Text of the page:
In the town of Mulehead, Oklahoma, Annie Bell and her sharecropper husband, Samuel, gather with their 15-year-old daughter Birdie and mute young son Fred. After nineteen years, the Bells have made a living out of communing with the flat Oklahoma landscapes. But as the drought goes on, they’re finding it harder to stretch their means. While Samuel worries about the harvest--the kernels of wheat “still as small and hard as tacks”--Annie spends her days concerned about Birdie’s lack of urgency and her inability to see what needs to get done.
A daydreamer and wayward spirit, Birdie meets for secretive assignations with a handsome local boy
named Cy. Birdie--with her willful and uncontrollable natures--knows what she is doing is a “sin,”
but she loves Cy and she seems sure that Cy loves her. With her head on his chest, Birdie smells Cy’s dirt and hay and sweat, this connection with him causing her to dream yet again of escaping from Mulehead and all the hardships that have come to characterize so much of her life.
Annie sees Birdie’s fantasies as a “part of being young”, when life is still “full of possibility.” Annie is a loyal, steadfast, hard-working woman who loves her husband, yet for just one moment she is also willing to consider another type of love. Like her daughter’s secretive connection to Cy, Annie is drawn to Jack Lily, Mulehead’s newly-minted town mayor.
Perhaps because he’s the antithesis of Samuel, Annie finds herself deeply attracted to Jack and his refined city ways. As Jack continues to court Annie’s affections, her bourgeoning lust for him increases this tight “coil of restlessness” growing inside her.
Meadows wraps her tale around the private longings of Annie and Birdie, and to the more profound landscapes, that of sweeping Dust Bowl sadness and the Great Depression of the early 1930s. The author beautifully captures the inherent desperation of so many families, their pain and visceral angst. Everyone in Mulehead is hurting, their livelihoods stagnating
with the years of drought and economic hardship. Many farmers, including the Bells’ neighbors, the Woodrows, have walked away from generations of farming to seek a future in much more forgiving places such as California and Colorado. The townsfolk left behind are mostly resilient, quietly willing to latch onto any sign of hope, especially from a man who arrives from the neighboring town of Amarillo, promising to bring rain by shooting dynamite into the air. At first Pastor Hardy tells them they’re all “sinners” for believing in such hocus-pocus, and many of the farmers are skeptical of this man and the way he peddles optimism.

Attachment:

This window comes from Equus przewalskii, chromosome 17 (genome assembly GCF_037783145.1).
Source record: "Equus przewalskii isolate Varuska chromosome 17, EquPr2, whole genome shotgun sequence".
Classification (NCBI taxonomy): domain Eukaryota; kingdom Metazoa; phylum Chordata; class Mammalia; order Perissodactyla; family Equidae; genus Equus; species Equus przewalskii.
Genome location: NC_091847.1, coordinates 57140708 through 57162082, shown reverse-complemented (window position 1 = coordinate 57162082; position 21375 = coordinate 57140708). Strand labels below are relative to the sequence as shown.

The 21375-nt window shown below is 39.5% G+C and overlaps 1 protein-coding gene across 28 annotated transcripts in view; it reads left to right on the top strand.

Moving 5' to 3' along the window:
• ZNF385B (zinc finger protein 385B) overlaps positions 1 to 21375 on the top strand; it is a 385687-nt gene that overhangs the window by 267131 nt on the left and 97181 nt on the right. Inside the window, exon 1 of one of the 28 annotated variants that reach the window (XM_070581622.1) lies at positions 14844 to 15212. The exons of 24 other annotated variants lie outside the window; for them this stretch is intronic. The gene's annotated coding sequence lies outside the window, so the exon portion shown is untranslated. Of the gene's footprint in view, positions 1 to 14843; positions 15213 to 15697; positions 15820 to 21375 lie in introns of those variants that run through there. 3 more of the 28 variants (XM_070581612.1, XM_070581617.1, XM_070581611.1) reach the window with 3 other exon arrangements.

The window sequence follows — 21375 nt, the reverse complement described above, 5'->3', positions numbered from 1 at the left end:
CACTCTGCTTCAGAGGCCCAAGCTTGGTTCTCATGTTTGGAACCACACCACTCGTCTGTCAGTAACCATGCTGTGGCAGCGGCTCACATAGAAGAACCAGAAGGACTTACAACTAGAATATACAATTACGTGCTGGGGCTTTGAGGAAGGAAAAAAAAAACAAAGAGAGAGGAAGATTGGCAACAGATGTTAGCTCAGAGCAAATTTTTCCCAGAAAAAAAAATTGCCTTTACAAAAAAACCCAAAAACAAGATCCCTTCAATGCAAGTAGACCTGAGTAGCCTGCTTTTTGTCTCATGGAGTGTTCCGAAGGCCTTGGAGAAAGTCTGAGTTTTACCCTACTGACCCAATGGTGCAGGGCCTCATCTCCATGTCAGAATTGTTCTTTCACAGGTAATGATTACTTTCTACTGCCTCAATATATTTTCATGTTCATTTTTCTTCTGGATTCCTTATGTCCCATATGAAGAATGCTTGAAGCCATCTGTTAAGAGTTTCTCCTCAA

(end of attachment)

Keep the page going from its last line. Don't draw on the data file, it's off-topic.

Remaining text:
Samuel certainly believes that rain will come. Visited nightly be dreams of a ferocious storm, Samuel is sure that he is being tested. Buoyed by a sense of purpose, and with the help of Fred, Samuel builds a giant
ark in order to protect his family from the great apocalypse that he’s positive is going to come: “this place we’re in now, if God
isn’t punishing us for our sins, could it be a test then?” Between the giant dusters sweeping across the land, coating everything in dirt, Samuel begins to act out his biblical prophecies while Birdie must acknowledge the consequences of her actions.
Using the limitless Oklahoma plains as her theatrical backdrop, Meadows frames her dramatic novel around the notion of love and how private heartache can eventually manifest itself “like a deep and tangled knot.” Annie worries about Fred’s cough, dust-driven asthma that refuses to cede its grip, while Birdie’s teenage bravado collapses under abandonment. Under pressure, Annie finds herself growing more remote, “edging herself just out of Samuel’s reach.” Annie recalls lying with Jack on the mattress in the Woodrows' abandoned house, and how his hands touched her in a way that mostly left her blushing but also sometimes disgusted. Jack’s entreaties give Annie temporary solace from the heat and wind that bears down on her and her family every day.
Meadows moves between Samuel, Birdie, Annie, and Fred’s voices in a delicate
and heartbreaking balancing act. In this battle against the forces of nature, Birdie refuses to be ingrained with the fatalistic aura of her mother, who deals with life's disappointments with desperate world-weariness. When tragedy strikes, Annie
thinks back to when she was young and her life's choices had not yet been made. Meadows maintains all of her characters’ distinctive and unique voices, these proud and hearty people who have been shaped, scarred, and inevitably bound together by the harshness of this unforgiving land.